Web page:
The persistence of disappointing employment outcomes for youth and adults with autism spectrum disorder (ASD) indicates the importance of efforts to prepare them for the workplace. We conducted a systematic review of intervention/follow-up intervention studies on employment skills and outcomes for youth and adults with ASD. We reviewed 39 studies in terms of their participant characteristics, research methodologies, intervention features, and employment outcomes. These studies highlight practices and programs that promote vocational skill acquisition, improve employment outcomes, and provide collateral benefits (e.g., mental health, confidence, time management). It is unclear, however, which individuals with ASD are likely to benefit most from particular interventions. We offer implications for practice and research to improve employment experiences of youth and adults with ASD.

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7. Habib K, Montreuil T, Bertone A. Social Learning Through Structured Exercise for Students with Autism Spectrum Disorders. Review Journal of Autism and Developmental Disorders ;2018 (September 01) ;5(3):285-293.

Increased participation in structured exercise (SE) routines has positive effects on physiological, cognitive, and social development (SD) for students of all ages and abilities. SE offers unique opportunities for social learning in a non-academic context. SE allows students to practice vital social skills such as observation, imitation, and self-regulation. Unfortunately, SD during SE is often overshadowed by more commonly known physiological benefits. Researchers of autism spectrum disorders (ASD) are encouraged by SE findings which offer alternative methods for learning social skills the students struggle to develop. Examining the social impact of increased SE for these students bolsters the value of SE findings beyond physiological effects, illuminating the complex, often overlooked positive relationship between SD and exercise for students with ASD.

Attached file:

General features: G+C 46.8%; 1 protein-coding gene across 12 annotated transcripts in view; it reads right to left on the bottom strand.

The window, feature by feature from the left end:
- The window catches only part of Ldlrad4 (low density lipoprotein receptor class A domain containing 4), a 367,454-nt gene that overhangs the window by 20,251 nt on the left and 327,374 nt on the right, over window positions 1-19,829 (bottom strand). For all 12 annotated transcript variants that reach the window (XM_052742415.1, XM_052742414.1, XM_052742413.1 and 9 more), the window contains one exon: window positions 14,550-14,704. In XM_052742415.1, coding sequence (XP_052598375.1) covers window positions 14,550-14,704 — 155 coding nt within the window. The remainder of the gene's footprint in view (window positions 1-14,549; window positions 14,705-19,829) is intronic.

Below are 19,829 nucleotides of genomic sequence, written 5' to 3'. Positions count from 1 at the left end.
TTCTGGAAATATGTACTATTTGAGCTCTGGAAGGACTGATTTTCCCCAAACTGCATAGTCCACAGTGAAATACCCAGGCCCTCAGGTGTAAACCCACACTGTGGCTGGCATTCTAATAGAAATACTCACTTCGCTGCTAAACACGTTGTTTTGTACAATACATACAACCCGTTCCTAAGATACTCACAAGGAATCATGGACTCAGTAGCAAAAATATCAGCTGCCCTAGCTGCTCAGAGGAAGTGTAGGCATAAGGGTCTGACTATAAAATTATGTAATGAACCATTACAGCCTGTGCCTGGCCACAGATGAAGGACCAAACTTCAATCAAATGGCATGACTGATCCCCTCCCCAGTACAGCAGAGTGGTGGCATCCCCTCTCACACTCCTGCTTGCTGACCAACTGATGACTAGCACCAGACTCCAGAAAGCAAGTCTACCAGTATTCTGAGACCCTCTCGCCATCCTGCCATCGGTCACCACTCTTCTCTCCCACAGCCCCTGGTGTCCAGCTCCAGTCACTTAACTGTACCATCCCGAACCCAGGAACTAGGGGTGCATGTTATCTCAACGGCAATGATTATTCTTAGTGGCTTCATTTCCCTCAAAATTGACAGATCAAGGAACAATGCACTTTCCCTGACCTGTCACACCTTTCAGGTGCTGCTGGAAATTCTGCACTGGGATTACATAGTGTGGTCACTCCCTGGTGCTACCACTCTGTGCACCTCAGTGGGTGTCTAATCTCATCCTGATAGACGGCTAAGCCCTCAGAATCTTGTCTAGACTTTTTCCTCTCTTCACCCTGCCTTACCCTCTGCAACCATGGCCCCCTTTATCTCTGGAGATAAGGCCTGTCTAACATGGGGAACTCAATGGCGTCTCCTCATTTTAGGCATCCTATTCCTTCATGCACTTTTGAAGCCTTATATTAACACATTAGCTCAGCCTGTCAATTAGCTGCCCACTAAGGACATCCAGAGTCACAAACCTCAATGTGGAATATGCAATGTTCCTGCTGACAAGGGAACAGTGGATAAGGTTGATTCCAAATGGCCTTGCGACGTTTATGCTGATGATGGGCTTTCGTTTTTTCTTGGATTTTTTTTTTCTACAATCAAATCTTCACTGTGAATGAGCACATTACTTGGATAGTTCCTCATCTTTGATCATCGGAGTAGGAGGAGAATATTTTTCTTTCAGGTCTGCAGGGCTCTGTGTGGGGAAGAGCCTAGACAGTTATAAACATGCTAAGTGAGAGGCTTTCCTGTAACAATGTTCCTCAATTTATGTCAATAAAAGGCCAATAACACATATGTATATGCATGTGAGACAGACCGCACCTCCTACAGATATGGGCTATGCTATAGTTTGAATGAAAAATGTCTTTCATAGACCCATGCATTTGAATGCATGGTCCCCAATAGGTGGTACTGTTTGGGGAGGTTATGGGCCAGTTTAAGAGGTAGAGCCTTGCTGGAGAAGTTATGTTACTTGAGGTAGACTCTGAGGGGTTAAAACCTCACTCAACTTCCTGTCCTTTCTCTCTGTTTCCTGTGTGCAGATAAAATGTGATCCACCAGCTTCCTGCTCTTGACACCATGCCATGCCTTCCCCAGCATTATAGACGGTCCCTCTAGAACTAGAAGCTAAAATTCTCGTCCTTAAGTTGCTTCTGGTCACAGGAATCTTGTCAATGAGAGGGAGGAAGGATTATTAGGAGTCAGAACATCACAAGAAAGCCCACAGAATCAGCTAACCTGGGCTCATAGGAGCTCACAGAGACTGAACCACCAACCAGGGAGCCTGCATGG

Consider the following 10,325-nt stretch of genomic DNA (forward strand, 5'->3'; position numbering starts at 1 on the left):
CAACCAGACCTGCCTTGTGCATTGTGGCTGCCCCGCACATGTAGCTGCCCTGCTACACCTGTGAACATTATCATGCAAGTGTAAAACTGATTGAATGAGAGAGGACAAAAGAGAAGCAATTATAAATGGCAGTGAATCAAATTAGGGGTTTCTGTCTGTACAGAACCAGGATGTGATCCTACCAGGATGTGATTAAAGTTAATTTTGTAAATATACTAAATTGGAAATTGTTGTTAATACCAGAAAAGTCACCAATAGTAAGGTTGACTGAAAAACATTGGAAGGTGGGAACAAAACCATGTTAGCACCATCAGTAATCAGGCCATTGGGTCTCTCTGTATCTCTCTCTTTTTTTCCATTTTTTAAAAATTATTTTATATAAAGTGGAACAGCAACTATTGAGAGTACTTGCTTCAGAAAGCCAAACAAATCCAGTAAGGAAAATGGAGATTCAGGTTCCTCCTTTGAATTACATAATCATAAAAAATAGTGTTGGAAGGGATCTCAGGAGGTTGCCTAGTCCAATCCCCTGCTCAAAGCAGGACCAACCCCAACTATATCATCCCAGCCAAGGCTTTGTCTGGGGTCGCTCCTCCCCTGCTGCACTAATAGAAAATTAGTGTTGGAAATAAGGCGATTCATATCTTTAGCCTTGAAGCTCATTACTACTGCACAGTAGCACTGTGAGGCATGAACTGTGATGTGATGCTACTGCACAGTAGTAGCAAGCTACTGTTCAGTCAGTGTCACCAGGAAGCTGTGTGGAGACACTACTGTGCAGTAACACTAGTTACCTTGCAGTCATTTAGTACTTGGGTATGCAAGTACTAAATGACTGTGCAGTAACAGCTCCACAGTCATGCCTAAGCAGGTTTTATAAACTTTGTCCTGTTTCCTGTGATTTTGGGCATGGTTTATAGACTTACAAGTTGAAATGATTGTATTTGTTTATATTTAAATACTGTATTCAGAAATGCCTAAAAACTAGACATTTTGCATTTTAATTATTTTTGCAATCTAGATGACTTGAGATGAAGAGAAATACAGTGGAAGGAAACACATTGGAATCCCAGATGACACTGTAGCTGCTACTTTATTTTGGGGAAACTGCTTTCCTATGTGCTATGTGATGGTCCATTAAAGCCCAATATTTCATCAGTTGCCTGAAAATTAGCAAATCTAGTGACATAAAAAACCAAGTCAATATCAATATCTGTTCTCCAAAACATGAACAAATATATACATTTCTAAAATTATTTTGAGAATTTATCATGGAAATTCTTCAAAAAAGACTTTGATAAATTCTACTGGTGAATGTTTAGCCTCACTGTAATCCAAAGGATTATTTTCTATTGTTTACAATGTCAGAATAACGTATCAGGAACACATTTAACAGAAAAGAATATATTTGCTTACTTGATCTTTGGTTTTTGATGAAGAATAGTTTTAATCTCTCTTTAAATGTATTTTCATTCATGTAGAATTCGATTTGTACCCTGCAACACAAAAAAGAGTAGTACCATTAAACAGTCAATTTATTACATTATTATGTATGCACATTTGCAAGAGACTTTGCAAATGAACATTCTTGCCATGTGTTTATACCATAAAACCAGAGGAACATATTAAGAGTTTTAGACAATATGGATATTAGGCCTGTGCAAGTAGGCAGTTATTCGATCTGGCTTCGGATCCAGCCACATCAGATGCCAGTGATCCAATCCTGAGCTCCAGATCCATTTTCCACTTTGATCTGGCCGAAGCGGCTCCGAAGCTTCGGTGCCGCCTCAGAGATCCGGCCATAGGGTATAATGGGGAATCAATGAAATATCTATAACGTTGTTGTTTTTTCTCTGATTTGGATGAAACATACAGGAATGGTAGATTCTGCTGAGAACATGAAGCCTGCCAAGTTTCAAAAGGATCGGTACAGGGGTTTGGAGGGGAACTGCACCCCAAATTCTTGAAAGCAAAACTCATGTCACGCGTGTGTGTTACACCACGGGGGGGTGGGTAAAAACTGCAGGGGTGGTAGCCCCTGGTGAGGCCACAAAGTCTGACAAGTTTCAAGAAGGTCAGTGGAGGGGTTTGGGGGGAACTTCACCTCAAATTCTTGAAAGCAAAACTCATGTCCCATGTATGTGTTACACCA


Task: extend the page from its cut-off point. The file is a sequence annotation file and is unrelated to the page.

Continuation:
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8. Akamoglu Y, Meadan H. Parent-Implemented Language and Communication Interventions for Children with Developmental Delays and Disabilities : a Scoping Review. Review Journal of Autism and Developmental Disorders ;2018 (September 01) ;5(3):294-309.

The purpose of this article was to review and examine the empirical literature on parent implemented naturalistic language interventions aimed at supporting language development of young children with disabilities. A scoping review of 21 parent-implemented naturalistic language intervention studies published between 2000 and 2016 was conducted to (a) identify and report the types of naturalistic strategies used in research studies, (b) identify the characteristics of study participants, and (c) collate and summarize the effects of parent implemented intervention studies. All 21 studies reported positive outcomes for parents and children and indicated that parents could implement naturalistic strategies with their young children. Results of parent-implemented language interventions are discussed. Limitations of the present review as well as the current literature are identified. Implications for research and practice are addressed following the literature review.